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For the last few years, Tesla has not only dominated the market for electric cars but also captivated the imaginations of investors, a phenomenon that has lifted its market value to stratospheric heights even though it only just started turning consistent profits.

Now General Motors is planning an all-out push to catch up to Tesla, in E.V. sales and in catching investors’ eyes.

In a presentation to financial analysts on Thursday, the automaker said that it was expediting plans to introduce electric cars and trucks over the next five years, and expected to spend $27 billion by 2025 on the effort, up from a previous budget of $20 billion.

“We are all-in to establish leadership in electric vehicles,” the company’s chief executive, Mary T. Barra, said at a conference hosted by Barclays Capital. “E.V.s are core to growing our business and creating shareholder value.”

Ms. Barra said G.M. aimed to introduce 30 electric models around the world by 2025, about 10 more than it had previously disclosed. Twenty will be available in the United States. Among the first will be the Hummer electric sport utility vehicle planned to arrive in showrooms late next year. A Cadillac S.U.V., called the Lyriq, is now due in the first quarter of 2022, nine months earlier than previously planned, she said.

Other models will include an electric pickup truck and S.U.V. for its Chevrolet brand, as well as other models at a range of prices.

“Climate change is real, and we want to be part of the solution,” Ms. Barra said. “We are resolved as a management team to move even faster to expedite the transition to E.V.s.”

Although automakers are committing to producing E.V.s, the strength of consumer demand is less clear.

“You can invest all this money but someone has to buy these electric vehicles, and that’s still a question,” said Mike Ramsey, a Gartner analyst.

For the last five years, G.M., Ford Motor, Volkswagen and others have been trying to develop compelling and affordable electric vehicles, while watching with both envy and admiration as Tesla raced ahead. Tesla is on track to sell close to 500,000 E.V.s this year, far more than any rival, and is building factories in Germany and Texas that could fuel further growth.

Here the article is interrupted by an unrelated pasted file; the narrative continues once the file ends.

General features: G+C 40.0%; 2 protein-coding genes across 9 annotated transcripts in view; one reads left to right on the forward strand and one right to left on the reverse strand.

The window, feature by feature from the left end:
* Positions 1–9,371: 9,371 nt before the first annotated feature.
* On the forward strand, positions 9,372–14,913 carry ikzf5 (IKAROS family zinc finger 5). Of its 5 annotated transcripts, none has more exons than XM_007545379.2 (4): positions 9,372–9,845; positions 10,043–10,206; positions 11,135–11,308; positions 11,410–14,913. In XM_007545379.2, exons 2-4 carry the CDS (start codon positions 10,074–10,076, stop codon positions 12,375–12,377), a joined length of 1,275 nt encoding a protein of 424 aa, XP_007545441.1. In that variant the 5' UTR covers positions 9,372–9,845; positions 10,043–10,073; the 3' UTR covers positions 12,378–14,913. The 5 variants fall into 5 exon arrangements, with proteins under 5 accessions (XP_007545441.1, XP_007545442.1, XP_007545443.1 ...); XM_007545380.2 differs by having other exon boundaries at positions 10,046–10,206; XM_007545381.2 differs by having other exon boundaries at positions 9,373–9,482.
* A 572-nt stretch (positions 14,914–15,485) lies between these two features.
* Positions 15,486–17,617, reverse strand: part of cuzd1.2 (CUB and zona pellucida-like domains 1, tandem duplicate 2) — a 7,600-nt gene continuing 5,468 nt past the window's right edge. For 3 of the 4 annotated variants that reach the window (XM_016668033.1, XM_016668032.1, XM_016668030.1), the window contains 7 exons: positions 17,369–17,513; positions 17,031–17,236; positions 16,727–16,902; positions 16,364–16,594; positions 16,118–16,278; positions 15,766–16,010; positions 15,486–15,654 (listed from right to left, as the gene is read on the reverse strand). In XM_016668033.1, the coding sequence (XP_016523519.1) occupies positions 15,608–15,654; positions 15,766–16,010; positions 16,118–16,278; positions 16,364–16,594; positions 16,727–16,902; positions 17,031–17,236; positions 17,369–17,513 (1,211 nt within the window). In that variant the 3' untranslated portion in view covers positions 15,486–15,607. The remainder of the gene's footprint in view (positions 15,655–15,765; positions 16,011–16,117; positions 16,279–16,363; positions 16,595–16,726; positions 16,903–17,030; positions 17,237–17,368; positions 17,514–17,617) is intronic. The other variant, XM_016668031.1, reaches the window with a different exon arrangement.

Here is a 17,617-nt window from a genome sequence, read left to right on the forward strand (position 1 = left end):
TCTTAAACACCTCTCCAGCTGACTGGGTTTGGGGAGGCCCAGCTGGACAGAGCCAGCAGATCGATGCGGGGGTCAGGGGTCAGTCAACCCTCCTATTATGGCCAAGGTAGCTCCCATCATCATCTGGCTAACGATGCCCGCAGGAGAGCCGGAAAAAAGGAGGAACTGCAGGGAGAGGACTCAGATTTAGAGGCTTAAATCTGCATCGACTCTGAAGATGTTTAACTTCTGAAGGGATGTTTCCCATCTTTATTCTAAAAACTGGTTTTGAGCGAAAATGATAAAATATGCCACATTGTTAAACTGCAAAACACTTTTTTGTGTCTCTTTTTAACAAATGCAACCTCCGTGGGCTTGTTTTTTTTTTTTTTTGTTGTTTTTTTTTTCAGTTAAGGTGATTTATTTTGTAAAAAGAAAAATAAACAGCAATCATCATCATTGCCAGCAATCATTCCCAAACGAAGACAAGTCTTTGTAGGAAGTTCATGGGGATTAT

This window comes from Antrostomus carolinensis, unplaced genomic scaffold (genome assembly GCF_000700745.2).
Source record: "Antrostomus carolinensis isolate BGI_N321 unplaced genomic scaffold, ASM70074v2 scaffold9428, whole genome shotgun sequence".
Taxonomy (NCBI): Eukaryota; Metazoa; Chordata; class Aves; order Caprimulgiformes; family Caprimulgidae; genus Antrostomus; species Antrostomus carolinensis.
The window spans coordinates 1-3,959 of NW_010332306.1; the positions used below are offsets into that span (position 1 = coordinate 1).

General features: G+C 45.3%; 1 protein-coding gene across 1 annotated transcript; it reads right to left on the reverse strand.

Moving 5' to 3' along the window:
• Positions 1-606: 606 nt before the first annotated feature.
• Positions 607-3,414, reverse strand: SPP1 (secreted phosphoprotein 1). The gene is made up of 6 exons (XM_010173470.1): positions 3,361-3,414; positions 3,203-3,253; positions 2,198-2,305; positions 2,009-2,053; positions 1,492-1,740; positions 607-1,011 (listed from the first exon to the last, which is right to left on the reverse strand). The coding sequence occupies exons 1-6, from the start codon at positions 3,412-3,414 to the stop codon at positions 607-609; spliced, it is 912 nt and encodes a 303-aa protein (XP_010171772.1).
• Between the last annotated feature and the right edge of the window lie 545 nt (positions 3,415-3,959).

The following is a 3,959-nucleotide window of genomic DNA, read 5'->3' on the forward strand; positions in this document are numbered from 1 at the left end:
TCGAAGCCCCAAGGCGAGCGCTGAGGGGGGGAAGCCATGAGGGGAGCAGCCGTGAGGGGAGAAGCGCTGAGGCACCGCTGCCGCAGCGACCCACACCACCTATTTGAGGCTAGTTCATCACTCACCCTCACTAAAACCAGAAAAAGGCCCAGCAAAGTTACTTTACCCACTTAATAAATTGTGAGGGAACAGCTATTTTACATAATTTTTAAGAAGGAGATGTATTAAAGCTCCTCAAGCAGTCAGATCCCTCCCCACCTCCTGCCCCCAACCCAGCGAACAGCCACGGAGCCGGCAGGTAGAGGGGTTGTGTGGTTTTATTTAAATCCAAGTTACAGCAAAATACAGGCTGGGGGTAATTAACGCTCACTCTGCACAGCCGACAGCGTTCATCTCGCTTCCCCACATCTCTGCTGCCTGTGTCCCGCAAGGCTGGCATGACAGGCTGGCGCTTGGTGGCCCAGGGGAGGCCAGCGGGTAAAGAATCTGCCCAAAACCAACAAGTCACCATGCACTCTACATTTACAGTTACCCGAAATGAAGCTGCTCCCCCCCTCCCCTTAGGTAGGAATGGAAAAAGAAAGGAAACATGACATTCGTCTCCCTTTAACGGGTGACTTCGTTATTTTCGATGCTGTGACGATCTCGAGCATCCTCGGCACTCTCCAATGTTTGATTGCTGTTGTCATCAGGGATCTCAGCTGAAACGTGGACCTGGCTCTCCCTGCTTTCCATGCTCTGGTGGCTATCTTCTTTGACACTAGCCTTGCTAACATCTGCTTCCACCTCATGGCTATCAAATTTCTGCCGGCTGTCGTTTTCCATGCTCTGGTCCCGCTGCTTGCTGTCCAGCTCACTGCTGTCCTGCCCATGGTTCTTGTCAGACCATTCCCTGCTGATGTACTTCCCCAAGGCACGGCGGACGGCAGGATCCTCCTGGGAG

Along the way, Tesla has cultivated an enthusiastic following of both fans and investors, who have rewarded the company by buying up its stock. On Thursday, Tesla was valued at $472 billion, dwarfing its older, bigger and more profitable rivals. In the third quarter, G.M. made $4 billion in profits, and Tesla only $331 million, yet G.M. has a market value of just $62 billion.

That has long been a source of frustration for traditional automakers and prompted increasing efforts to catch up. Ford has said it is spending $11.5 billion on electric vehicles in a five-year period ending in 2022. Volkswagen recently said it would spend 73 billion euros on electrification over the next five years.

In the next few months, Ford plans to start selling a key model in its E.V. push, a battery-powered S.U.V. under the Mustang name. V.W. will introduce an electric S.U.V., called the ID4, early next year.

BMW, Toyota, Nissan, Fiat Chrysler and others are also making substantial investments in E.V.s.

Ms. Barra said the company expected its Ultium modular battery packs to provide a range up to 450 miles before needing a recharge. Earlier this year G.M. said the maximum range would be about 400 miles.

G.M. hopes to produce the battery packs for other automakers and has formed a partnership to supply Honda Motor. “Scale can give us an incredible competitive advantage,” said Doug Parks, a G.M. executive vice president.

G.M. is building a factory near Lordstown, Ohio, to make Ultium packs. Last week, the company said it aimed to hire some 3,000 electrical and software engineers to support its E.V. effort.

“We want to lead in this space,” Mr. Parks said. “We think the industry is transforming, and to lead it, you’ve got to be better than other folks.”

Although Tesla “has got a good jump” and a number of start-ups are focused on electric vehicles, he said, “we’re not going to cede leadership.”